Friday, October 24, 2008

Ok, riddle me this.....


I hit up a few students today with this problem, as it came up during an electrical testing task (as designed.....).

In testing the filament of a headlight bulb, we found .3 ohms of resistance.
With an assumed battery voltage of 12v, and using Ohms formula for amperage (I=V/R), we find the bulb has a current draw of 40 amps.

BUT.... we protect that headlight circuit with a 10 amp fuse, and run it for years like that.

How? Why?


6 comments:

Anonymous said...

Why? Because a hot filament has a much higher resistance than a cold filament. So the current decreases VERY quickly once current flow commences.

The rule of thumb is a 7 times increase, but sometimes the thumb is longer than others. So it depends on the filament.

Shrugged says: said...

Anon,

Perfectly correct. The fun part... a former student stopped in to say Hi in the middle of this, and he had the answer down pat, but kept his mouth shut till he could tell me with no one around. :-)

My job is to make students brains sweat, as best I can, without causing permanent damage.

Shrugged says: said...

I should mention... in their class notes from the first lesson on basic electrical is this gem: A conductors resistance changes based on many factors, including ......and.... and.... and temperature... and....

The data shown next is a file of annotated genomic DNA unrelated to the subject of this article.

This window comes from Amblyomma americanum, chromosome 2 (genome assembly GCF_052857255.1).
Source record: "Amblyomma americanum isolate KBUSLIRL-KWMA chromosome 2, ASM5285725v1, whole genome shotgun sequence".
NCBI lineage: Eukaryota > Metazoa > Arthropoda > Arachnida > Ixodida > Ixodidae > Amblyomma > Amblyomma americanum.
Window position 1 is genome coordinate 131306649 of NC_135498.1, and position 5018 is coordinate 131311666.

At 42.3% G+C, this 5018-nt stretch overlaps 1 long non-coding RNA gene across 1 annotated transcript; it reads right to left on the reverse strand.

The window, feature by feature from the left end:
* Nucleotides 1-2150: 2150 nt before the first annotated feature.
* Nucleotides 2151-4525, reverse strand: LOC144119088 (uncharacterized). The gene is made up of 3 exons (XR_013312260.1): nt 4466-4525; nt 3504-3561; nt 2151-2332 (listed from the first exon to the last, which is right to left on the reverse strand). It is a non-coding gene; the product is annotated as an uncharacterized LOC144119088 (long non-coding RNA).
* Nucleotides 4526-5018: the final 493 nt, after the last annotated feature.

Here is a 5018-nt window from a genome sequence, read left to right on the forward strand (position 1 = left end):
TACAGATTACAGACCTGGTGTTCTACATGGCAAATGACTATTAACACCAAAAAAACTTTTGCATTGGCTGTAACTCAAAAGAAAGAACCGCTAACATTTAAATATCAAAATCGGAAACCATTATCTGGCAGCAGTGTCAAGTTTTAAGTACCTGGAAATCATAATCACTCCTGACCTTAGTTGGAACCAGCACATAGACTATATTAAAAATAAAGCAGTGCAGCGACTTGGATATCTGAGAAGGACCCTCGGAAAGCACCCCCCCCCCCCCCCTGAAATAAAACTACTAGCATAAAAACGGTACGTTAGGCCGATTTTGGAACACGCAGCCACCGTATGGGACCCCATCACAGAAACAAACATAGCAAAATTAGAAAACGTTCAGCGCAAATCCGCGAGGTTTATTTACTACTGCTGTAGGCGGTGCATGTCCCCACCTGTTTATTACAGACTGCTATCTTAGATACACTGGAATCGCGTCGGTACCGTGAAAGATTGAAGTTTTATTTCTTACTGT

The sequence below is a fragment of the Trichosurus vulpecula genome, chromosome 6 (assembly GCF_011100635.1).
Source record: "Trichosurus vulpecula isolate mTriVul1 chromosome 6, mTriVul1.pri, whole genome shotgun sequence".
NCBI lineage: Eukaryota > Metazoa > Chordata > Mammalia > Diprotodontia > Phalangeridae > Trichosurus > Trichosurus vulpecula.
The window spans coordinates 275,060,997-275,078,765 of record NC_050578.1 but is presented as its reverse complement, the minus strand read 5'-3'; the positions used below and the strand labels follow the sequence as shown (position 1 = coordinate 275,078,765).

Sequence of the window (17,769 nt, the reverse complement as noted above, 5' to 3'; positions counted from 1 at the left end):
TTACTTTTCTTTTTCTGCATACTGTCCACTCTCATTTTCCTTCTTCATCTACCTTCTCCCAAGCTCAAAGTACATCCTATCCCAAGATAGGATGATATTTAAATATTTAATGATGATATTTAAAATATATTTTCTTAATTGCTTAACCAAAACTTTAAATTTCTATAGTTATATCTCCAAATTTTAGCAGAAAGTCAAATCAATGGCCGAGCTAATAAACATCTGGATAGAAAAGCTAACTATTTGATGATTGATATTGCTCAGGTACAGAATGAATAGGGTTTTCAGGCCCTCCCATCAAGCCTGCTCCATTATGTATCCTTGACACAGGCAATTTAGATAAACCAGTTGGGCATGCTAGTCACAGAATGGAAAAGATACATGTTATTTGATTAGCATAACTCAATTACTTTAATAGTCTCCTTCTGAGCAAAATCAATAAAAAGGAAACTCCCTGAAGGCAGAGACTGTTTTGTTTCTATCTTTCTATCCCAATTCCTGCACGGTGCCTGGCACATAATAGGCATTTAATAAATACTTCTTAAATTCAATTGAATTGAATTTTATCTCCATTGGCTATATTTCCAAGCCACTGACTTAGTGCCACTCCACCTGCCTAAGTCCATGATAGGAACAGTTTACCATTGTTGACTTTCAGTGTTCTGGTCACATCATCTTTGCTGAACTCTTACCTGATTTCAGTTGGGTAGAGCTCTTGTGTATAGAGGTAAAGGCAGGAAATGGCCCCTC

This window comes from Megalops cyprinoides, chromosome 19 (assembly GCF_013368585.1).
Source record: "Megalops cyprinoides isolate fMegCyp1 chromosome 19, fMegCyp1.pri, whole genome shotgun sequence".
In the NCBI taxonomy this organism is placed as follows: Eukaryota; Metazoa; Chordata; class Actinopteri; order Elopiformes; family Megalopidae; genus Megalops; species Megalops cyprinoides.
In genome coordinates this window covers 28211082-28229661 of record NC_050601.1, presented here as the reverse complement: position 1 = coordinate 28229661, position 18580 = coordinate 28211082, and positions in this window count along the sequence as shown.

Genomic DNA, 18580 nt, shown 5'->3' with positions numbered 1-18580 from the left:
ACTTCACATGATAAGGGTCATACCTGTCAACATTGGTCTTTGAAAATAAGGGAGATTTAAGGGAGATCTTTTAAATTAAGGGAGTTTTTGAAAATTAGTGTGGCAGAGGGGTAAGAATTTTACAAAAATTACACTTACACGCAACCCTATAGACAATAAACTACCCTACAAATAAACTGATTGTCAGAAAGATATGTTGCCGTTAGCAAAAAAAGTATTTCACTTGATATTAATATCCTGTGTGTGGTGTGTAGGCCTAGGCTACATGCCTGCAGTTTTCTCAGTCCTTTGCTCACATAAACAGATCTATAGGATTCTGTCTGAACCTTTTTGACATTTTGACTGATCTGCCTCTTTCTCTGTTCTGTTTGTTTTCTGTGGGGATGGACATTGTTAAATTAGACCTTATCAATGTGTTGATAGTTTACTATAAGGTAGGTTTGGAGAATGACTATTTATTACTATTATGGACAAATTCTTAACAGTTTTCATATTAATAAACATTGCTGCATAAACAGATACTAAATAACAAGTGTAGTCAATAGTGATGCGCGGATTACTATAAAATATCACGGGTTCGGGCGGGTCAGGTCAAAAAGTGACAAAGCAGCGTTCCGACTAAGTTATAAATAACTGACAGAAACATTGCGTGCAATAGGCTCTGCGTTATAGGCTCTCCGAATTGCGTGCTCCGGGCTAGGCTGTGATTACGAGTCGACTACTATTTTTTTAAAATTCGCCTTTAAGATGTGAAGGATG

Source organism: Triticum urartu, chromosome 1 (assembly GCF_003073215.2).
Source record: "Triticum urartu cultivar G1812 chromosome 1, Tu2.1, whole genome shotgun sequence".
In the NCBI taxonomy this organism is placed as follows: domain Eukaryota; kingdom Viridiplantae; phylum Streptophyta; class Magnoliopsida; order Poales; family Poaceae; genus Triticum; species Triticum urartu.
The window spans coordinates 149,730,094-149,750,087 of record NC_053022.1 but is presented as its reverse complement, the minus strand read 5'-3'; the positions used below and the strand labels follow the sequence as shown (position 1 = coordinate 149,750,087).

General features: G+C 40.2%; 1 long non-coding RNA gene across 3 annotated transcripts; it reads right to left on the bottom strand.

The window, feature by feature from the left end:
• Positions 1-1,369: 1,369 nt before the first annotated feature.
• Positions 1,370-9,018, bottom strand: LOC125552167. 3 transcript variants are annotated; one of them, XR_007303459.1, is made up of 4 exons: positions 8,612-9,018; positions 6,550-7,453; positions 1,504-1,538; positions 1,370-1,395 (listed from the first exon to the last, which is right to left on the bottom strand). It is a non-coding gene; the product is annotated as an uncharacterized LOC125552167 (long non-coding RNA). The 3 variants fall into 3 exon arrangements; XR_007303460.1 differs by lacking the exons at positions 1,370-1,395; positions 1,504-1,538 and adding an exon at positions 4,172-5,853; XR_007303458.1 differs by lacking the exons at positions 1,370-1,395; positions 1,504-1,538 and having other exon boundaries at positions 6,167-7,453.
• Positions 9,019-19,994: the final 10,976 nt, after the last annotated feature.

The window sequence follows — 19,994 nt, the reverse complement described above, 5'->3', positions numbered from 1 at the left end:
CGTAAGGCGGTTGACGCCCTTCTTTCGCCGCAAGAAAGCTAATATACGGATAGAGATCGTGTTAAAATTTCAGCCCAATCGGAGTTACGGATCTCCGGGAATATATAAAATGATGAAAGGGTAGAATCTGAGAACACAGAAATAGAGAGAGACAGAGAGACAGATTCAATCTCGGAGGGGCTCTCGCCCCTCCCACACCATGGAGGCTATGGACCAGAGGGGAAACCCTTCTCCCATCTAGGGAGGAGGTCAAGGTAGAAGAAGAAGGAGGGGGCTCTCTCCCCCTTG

That is the only clue I will give them, past "go check your notes".

I figure, if I can get them used to thinking their way through a problem, then I've given them something useful that will last a lifetime. Some of them will wind up far better at it than I, but that's Okay with me.

I'm regularly reminded by my closest and dearest friends that I'm a complete idiot at times.

aepilot_jim said...

Wait till you sit next to an 80 Amp fuse. It's on both breaker panels and not only will the entire cockpit go black but I suspect that knee will never be the same if it lets loose.

Shrugged says: said...

To the Anon commenter who pointed out my mistake in the post.... thank you and I appreciate the help. On the down side, I hit the wrong button and erased your comment :-(

Steve said...

Thanks for fixing that. I have a EET degree, and I was going bonkers wondering how in the world you got 42 amps for the original values.

I was like, okay, I've been out of school a while, but I still remember Ohm's Law.